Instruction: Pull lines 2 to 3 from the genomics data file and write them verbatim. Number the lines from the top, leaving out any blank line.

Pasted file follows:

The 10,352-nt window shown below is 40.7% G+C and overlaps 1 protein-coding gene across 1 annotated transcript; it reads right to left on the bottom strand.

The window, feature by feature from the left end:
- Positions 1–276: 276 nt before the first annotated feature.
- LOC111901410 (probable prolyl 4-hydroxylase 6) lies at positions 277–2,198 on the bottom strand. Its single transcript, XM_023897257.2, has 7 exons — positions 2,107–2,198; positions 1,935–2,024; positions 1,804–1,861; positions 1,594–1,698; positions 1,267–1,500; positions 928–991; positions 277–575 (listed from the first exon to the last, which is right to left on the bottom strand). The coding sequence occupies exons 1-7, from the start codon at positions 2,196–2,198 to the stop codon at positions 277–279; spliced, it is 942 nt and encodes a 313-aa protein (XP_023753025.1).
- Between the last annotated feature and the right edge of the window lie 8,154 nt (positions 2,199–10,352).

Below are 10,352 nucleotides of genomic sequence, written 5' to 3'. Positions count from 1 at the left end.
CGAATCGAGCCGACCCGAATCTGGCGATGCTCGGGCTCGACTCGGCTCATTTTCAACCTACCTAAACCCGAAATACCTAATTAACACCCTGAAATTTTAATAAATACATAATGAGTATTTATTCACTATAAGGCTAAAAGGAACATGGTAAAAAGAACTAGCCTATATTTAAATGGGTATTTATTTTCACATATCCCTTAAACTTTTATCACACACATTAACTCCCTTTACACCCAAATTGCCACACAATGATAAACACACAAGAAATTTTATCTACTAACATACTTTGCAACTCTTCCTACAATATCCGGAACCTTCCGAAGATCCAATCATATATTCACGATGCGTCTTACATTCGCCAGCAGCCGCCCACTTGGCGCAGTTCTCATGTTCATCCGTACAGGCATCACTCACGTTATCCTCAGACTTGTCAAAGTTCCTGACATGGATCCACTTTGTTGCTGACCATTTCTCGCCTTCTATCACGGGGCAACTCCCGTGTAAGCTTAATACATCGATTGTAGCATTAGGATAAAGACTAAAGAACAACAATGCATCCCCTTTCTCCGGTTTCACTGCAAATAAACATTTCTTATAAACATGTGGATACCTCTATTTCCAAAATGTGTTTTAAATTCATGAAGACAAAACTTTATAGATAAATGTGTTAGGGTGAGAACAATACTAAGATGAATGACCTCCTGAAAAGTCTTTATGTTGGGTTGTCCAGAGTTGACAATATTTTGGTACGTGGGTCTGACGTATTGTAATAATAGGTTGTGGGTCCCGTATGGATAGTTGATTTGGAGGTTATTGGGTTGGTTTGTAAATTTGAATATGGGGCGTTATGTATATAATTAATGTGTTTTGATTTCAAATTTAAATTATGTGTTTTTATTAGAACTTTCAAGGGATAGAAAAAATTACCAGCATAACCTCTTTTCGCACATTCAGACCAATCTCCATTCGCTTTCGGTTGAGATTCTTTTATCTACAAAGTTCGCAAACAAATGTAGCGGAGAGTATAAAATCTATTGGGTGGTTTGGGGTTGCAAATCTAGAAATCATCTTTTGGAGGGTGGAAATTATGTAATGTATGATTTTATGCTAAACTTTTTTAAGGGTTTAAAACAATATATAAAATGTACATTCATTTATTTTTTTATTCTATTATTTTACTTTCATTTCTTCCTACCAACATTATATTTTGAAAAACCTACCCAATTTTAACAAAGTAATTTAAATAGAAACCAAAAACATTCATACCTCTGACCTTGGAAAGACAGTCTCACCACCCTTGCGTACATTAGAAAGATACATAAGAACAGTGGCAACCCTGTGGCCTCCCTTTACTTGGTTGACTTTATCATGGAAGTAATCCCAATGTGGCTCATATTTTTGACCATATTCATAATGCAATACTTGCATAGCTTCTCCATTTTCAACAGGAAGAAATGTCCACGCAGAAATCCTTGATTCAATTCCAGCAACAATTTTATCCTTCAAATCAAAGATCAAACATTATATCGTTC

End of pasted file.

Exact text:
The window, feature by feature from the left end:
- Positions 1–276: 276 nt before the first annotated feature.